Putting on a film screening doesn’t have to be about just showing a film. Venues can make their events stand out and attract new audiences by augmenting their screenings with something extra. The FAN Simple Guide To: Augmenting Film Screenings will show you how.
Looking for support to market your events online? However simple or complex your event, the FAN Simple Guide To: Digital Marketing can help with some easy steps to promote your event online.
The Film Audience Network supports four new release films each year to help exhibitors across the UK programme titles that might be perceived as being ‘risky’ or ‘too challenging’. When you book a film through the New Releases scheme, you can access professional marketing and promotional support, financial support, and when available, audio descriptive and captioned versions of the film. FAN support can help you to show interesting and diverse new titles to wider audiences while reducing your financial risk.
Japan 2021 is a UK-wide season of Japanese cinema, from early silents to contemporary innovation, and everything in between. Awards of up to £500 are available to support costs for one-off screenings and booking fees, making this an excellent opportunity for your community cinema or film society to take part in the UK-wide season. All the guidance you need to make your application for funding is available on the Japan 2021 site.
Cinema for All is the UK-wide support and development organisation for community-led cinema. They offer advice and support on their website, as well as a wide range of services and benefits for members. The Cinema For All Booking Scheme features over 800 films, representing some of the very best of international cinema, British films, independent features, documentaries and crossover titles. Cinema For All offers training, support, coaching, and assistance to those looking to start or develop a community cinema.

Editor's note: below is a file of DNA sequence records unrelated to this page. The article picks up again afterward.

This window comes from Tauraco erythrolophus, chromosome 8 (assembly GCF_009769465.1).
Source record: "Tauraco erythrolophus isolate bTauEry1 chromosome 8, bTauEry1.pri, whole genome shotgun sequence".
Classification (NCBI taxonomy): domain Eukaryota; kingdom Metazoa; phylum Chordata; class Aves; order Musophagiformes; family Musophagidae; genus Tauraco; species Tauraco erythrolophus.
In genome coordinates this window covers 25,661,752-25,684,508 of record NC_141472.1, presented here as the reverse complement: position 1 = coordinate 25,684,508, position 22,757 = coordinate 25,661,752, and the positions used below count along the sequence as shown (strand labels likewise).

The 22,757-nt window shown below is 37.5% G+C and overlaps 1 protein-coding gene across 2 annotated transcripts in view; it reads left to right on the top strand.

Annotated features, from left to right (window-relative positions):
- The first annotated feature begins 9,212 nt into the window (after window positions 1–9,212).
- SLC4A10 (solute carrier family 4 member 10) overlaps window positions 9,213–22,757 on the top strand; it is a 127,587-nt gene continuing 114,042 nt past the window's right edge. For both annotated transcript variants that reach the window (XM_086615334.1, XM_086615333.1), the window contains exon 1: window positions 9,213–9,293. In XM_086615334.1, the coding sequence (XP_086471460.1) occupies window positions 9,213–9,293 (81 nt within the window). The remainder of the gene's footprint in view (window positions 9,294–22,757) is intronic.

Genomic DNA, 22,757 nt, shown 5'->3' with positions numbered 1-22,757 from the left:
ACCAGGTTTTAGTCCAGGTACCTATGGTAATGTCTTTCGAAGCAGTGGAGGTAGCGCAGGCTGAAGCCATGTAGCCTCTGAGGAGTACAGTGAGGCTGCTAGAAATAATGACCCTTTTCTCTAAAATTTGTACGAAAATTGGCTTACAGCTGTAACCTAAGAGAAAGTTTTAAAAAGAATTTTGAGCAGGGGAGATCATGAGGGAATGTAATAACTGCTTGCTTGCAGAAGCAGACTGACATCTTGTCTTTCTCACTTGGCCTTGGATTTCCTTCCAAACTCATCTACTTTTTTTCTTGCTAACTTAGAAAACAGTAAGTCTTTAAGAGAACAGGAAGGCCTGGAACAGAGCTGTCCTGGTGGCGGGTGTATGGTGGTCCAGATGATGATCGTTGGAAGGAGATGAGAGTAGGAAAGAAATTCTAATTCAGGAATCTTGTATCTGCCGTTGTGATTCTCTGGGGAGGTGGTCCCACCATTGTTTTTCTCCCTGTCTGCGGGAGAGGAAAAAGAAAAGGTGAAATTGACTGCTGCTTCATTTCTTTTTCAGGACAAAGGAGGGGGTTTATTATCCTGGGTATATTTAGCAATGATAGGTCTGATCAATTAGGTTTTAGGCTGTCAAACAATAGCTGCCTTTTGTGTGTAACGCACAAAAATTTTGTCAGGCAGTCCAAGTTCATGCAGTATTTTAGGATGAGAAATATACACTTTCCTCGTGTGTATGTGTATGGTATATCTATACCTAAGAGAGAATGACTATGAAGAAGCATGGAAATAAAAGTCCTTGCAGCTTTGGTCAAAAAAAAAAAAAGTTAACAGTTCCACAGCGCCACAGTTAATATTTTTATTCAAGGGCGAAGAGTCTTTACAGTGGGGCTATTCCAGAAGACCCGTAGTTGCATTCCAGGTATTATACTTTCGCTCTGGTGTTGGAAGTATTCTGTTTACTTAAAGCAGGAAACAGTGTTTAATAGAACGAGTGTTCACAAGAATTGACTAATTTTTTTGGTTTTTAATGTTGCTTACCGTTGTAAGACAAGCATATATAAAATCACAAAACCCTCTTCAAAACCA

The Independent Cinema Office (ICO) supports independent cinemas, film festivals and exhibitors. They offer resources for independent cinema professionals, including training courses and consultancy. They also run events like Screening Days, giving programmers the chance to preview upcoming film releases.
The terms we use
Community cinema: Here, we mean grassroots cinemas (non-profits relying largely on volunteers and community support) and improvised cinemas (operated by individuals, not eligible for public funding). This includes film clubs, pop-up cinemas and touring cinemas, along with organisations that screen films but that may not have a fixed venue or operate year-round.
Non-theatrical: When we talk about non-theatrical exhibition, we mean the screening of films (usually on DVD or Blu-Ray) that takes place outside of permanent cinema venues. This would include the organisations listed above as well as schools, pubs, galleries, outdoor spaces, arts centres, care homes or other places whose main business is not cinema screening.
Specialised film: The BFI defines specialised films as those which “do not sit easily within a mainstream and highly commercial genre”. In practice, this includes foreign language films, documentaries, archival and ‘classic’ films, experimental films, shorts, and British and Northern Irish films. Other films may qualify on the basis of their unusual or diverse form or subject matter.